March 11, 2021 | Daniel Sturman
Brew Digital’s parent company – Adaptavist – has a strong visual brand, and core to that brand is its bold orange logo. For many years, they had a very simple brand colour palette consisting of five basic colours.
As we continued to evolve our product design system and other aspects of our visual identity, it became more and more apparent that using the same five colours (and occasionally a couple of ‘extended’ colours’) wasn’t cutting it. There are three major issues that have been glaring for some time – the lack of a true blue, the lack of uniformity around using lower opacity shades of colours, and most importantly, the lack of a red. In fact, the investigation that led to the Colour Palette 2.0 began with investigating what our brand red should be, and this proved itself a problem.
Companies who build or make use of user interfaces need a red. Red is the universal colour of “something important needs your attention”. Until now Adaptavist had used the base HTML red. The out-of-the-box red. But the red problem isn’t solved by just using a basic red, because a., all true reds are very close to our brand orange, and b., on less colour rich or vibrant screens, our brand orange is near red anyway. This leaves us in a situation where the colour we reserve for errors and faults is the same colour we use for our central identity. It won’t do. We needed a new red. A red as far away from the brand orange as possible!
But how far? And what does far mean when you are talking about colour anyway?
Well, when we are talking about additive colour (colour produced by light rather than the subtractive colour produced from ink) there are three dimensions to consider. These are hue, value and saturation.
Hue is the baseline, default, or ‘colour’ of a colour. It’s pigment. If you imagine a colour as occupying a three-dimensional space, this is the flat first dimension.
Value is how much dark or light is in the colour, and is the second, squaring dimension of colour.
Saturation is how brilliant or faded a colour is, and is the third, cubic dimension of colour.
So when considering hue, value, and saturation, one colour can be ‘far’ from another in any or all of these three dimensions. To take our lead on where to go we need only to look at our existing brand palette. As we have no intention of changing the original colours, then whatever has to come next must be born of, and make sense of, those original five.
If we take the original five, then look at their hue and saturation we can learn a little about how they work together (or don’t).
It looks like, with the exception of a rather unruly purple, the colours are at 100% saturation, with some variability around values. That’s okay. That tells us that the dimension we want to work within finding new colours is along the hue dimension. We can worry about the value dimension later.
So let’s look at the position of the brand colours, in their pure hue, on the spectrum. This time the middle of the spectrum has been shifted to put our brand orange right in the middle.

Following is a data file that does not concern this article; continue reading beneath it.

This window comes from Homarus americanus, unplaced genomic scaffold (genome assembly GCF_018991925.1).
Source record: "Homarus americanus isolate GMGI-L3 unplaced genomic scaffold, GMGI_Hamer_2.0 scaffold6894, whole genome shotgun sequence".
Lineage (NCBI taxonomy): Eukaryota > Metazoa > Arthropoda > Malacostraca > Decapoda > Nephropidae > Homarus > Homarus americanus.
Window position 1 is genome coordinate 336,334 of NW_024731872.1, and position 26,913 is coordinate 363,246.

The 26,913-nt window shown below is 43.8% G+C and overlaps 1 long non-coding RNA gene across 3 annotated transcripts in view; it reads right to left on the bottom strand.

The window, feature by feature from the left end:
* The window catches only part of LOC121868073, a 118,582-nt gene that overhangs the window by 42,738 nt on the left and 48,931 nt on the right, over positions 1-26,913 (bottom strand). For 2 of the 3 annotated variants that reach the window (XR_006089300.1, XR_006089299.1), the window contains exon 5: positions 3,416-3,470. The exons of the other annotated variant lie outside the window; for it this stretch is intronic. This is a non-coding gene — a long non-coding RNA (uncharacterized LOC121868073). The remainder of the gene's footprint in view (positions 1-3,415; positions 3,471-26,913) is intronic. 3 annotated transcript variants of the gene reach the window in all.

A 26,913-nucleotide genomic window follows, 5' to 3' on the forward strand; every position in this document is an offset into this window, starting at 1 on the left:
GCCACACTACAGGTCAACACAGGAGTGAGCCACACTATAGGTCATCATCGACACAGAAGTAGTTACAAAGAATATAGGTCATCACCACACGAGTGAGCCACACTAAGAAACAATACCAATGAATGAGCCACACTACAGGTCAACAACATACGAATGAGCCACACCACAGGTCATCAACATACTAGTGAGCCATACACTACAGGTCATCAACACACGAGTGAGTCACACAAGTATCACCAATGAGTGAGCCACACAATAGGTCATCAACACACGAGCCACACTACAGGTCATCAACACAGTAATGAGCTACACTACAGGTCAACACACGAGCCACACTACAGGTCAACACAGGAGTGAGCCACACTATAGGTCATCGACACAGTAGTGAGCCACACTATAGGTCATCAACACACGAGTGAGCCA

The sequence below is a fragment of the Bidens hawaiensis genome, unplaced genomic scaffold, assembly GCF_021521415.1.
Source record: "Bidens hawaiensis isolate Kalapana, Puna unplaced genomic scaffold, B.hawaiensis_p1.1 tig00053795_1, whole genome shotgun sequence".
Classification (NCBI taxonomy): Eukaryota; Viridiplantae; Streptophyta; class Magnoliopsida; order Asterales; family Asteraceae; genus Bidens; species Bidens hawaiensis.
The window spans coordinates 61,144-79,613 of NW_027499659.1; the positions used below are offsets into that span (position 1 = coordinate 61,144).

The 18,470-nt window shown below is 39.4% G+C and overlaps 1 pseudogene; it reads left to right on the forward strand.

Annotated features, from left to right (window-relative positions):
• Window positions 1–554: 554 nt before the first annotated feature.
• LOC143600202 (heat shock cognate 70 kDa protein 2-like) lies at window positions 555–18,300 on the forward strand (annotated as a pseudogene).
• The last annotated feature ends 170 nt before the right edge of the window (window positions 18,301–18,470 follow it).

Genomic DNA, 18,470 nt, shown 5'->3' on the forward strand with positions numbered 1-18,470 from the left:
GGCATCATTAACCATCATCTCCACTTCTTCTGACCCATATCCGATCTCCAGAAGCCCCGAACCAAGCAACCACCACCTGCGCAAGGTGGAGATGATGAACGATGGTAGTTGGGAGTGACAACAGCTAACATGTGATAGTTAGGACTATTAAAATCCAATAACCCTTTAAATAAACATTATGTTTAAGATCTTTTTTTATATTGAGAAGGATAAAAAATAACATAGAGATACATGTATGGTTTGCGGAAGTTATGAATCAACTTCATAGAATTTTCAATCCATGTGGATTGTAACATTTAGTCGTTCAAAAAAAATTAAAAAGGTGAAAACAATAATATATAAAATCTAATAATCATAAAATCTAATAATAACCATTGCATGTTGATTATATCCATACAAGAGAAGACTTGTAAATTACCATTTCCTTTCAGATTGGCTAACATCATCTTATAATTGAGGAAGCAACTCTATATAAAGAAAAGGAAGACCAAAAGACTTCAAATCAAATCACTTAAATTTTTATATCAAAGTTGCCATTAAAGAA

What you notice right away is that the colours are not equally spaced, which is not really a surprise. You might also notice that the space between the two greens is about half the space between the orange and the leftmost green. This is also about the same space between the blue and purple, and the rightmost green and blue. Again, that’s not really a revelation of anything, but it might be a hint on how to find a new red. Because we want our new colours to feel like they belong with the others, we should be looking for these patterns and exploring them whenever possible.
If we take the space between the greens as the closest thing to a segmentary unit, there are five more new points between the originals – including a red!
Now if we break these colours into a palette…
…you can see a nice set of colours that have been put together by building on the position and spatial relationships of our original colours. Lovely stuff!
So that’s the hues in good shape. But we discovered earlier that with the exception of the light blue, the colours have different dark/light values. If we add some values increments to the hues we can see the challenge in two dimensions.
It would be really neat if we could standardise all the levels of dark or light to, say, 20% increments. We can’t technically achieve this if we stick to only using pure hue as each colour’s baseline. Fortunately there is no reason why we can’t nudge the baseline colours here and there to be a little duller or a little darker to ‘make them fit’ if we need to. So let’s do that.
By fiddling with the hues for the greens and taking the saturation of the purple down a little, the five original brand colours can be expressed in a numerically satisfying, vigesimal increments. And, as if it were meant to be, we can now join up the value-jumping brand colours by filling the vertical space with the new colours.
Look at our hue and value balanced, saturation corrected palette now…
So there we are – this is how the brand palette 2.0 was discovered.
And there are a whole bunch of interesting stuff I should be saying about colour use, gradients, contrast ratios and all that good stuff. But they will have to wait for another blog post…
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